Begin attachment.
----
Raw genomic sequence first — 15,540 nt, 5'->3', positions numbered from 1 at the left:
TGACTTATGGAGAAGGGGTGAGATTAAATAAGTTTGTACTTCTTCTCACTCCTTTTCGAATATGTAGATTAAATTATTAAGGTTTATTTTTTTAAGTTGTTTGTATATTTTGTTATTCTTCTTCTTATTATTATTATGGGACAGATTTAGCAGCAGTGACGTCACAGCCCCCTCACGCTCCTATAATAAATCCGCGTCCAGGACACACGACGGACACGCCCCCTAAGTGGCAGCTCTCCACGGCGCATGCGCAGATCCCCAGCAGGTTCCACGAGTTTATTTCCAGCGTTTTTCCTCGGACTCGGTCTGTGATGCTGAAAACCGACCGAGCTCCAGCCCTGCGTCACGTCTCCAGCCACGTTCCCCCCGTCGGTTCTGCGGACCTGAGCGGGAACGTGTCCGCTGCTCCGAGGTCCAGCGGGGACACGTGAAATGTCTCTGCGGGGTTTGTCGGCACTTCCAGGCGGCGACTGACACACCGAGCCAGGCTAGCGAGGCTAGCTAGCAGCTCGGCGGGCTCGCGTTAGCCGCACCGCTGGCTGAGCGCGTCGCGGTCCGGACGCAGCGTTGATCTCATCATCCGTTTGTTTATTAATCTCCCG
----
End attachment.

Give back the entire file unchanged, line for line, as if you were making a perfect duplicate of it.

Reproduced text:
Raw genomic sequence first — 15,540 nt, 5'->3', positions numbered from 1 at the left:
TGACTTATGGAGAAGGGGTGAGATTAAATAAGTTTGTACTTCTTCTCACTCCTTTTCGAATATGTAGATTAAATTATTAAGGTTTATTTTTTTAAGTTGTTTGTATATTTTGTTATTCTTCTTCTTATTATTATTATGGGACAGATTTAGCAGCAGTGACGTCACAGCCCCCTCACGCTCCTATAATAAATCCGCGTCCAGGACACACGACGGACACGCCCCCTAAGTGGCAGCTCTCCACGGCGCATGCGCAGATCCCCAGCAGGTTCCACGAGTTTATTTCCAGCGTTTTTCCTCGGACTCGGTCTGTGATGCTGAAAACCGACCGAGCTCCAGCCCTGCGTCACGTCTCCAGCCACGTTCCCCCCGTCGGTTCTGCGGACCTGAGCGGGAACGTGTCCGCTGCTCCGAGGTCCAGCGGGGACACGTGAAATGTCTCTGCGGGGTTTGTCGGCACTTCCAGGCGGCGACTGACACACCGAGCCAGGCTAGCGAGGCTAGCTAGCAGCTCGGCGGGCTCGCGTTAGCCGCACCGCTGGCTGAGCGCGTCGCGGTCCGGACGCAGCGTTGATCTCATCATCCGTTTGTTTATTAATCTCCCG